6 Participatory Evaluation: Using Client Progress to Help Clients Progress Functional Outcomes What people do as a result of participating in a relationship Take actions Change attitudes Increase performance Become more able Representative Outcomes What happens as a result of aggregated functional outcomes Increased classroom performance Increased grades or attendance Positive changes in CAFAS scores

7 System of Care for Children  Set of shared values and principles  Focus on strengths of family; not on diagnosis of the child  Maintain child in their own home, in their own school, and in their own community  Service array planned with family to meet family identified needs  Non-traditional  Traditional

8 Post Treatment Data  School attendance/conduct for first full quarter after completion of service  # of failing school academic core subject grades out of total possible  CAFAS score  Post Juvenile Probation Assessment score  Disposition of case  Approximate # of hours spent by council in chambers  Approximate # of hours spent by council members in case management  Number of council members involved in direct service on case  Family satisfaction survey results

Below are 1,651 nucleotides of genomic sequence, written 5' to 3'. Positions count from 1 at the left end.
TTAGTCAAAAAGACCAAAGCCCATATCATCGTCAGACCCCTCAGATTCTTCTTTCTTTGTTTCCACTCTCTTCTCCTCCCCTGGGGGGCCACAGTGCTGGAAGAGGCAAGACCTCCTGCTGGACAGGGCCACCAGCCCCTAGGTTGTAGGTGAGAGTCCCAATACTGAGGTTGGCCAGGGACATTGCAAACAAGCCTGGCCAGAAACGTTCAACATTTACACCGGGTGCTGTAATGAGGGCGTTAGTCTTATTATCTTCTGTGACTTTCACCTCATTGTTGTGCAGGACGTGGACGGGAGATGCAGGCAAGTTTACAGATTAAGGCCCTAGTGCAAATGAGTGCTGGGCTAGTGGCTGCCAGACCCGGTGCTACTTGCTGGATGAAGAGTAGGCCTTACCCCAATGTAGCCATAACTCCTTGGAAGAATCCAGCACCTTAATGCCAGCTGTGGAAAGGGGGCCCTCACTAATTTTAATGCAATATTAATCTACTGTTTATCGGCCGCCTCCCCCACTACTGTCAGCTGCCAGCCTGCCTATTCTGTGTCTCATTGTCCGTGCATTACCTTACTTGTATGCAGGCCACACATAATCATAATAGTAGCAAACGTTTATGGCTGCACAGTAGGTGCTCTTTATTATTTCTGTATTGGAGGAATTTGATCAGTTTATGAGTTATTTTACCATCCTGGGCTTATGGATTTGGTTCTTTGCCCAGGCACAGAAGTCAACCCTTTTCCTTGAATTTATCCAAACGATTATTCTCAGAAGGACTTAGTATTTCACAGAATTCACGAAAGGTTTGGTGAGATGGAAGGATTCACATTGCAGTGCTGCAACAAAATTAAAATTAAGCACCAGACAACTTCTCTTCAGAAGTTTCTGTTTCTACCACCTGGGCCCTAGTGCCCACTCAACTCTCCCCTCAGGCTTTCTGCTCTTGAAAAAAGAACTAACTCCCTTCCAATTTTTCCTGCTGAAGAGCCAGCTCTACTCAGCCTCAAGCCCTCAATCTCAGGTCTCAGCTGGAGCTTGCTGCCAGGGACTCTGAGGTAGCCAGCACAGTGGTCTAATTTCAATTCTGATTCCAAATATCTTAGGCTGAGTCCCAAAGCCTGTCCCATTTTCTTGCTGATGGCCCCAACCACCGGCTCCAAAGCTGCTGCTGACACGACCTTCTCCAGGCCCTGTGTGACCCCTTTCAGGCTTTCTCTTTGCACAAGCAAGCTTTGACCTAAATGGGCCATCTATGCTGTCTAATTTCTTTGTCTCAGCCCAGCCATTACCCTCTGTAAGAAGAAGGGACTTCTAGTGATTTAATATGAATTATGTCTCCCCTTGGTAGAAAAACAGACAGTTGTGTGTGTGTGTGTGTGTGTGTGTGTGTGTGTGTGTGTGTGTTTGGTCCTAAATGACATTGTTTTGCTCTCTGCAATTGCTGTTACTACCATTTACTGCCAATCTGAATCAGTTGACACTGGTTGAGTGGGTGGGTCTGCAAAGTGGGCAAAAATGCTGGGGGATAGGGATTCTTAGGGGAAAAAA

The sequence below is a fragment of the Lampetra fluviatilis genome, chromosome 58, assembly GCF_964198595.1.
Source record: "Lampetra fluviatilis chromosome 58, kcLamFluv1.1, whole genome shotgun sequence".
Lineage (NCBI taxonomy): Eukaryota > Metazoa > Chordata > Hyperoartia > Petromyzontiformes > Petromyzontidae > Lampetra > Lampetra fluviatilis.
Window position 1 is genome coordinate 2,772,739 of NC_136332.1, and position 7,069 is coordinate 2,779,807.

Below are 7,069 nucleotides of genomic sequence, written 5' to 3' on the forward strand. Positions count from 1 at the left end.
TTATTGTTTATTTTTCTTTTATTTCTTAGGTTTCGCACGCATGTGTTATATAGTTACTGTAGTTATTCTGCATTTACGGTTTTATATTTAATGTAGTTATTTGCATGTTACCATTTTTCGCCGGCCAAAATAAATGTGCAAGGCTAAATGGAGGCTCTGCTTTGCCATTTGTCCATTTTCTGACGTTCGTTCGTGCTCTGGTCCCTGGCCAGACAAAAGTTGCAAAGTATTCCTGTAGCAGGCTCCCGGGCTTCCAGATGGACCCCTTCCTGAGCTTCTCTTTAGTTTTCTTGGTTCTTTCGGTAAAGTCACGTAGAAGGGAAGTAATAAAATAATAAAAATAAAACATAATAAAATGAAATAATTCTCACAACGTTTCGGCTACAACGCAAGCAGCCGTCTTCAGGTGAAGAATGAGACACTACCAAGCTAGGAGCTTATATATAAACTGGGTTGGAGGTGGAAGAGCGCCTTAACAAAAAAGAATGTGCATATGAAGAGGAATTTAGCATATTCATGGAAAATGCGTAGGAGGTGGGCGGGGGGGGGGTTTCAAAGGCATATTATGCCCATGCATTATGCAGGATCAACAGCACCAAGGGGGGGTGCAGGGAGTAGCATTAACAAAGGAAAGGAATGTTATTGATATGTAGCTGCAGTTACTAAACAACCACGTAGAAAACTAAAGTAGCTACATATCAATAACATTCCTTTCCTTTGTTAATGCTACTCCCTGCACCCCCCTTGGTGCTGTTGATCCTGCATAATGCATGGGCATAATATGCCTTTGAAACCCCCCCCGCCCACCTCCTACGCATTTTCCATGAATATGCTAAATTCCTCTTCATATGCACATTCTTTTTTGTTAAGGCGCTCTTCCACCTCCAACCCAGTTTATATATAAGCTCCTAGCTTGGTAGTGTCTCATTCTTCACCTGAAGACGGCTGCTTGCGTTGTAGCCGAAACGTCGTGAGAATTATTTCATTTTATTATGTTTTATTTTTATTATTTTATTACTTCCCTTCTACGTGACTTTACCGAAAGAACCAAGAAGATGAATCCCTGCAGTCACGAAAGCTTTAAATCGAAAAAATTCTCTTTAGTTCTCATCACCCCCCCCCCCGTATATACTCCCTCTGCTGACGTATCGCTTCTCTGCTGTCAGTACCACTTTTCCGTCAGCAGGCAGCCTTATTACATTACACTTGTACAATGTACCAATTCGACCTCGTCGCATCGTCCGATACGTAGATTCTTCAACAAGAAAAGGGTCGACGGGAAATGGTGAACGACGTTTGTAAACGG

9 Nothing About Us Without Us Parent perspective on functional outcomes First and foremost, we seek safety That our children are insured a quality of life as happy productive members of community as measured by:  sharing a ceremony or celebration,  being “in this together”  making it through a school suspension while adjusting to a new medication We need strengths acknowledged, resources valued and our children treated with love and respect CrossBear, S. (Spring/Summer 2002) Nothing about us without us, Data Matters, National Technical Assistance Center for Children’s Mental Health, Georgetown University Child Development Center

10 Generalized Service Model Client Presenting Issues Needs Assessment & Diagnosis Tx plan and Clinical goals Services Provided Periodic Assessment & Service Plan Review Case Closure when Clinical goals met

11 Developing Community Council Model Council Goals Client Referral Family Centered Problem Solving Tx Goals & Service Plan Interventions & Assessments Collaborative Reviews Case Closure when Council and Family Goals met

12 Conclusion When the probable results of inaction, and the lack of results of current actions, form the most important reasons for referral to a program, then a conclusion about standardized data can be made. Any data that are used in predictive sense to direct what the parent should do are data that are seen as harmful to the process of getting the family to engage as partners with the council in setting out a treatment plan for their child.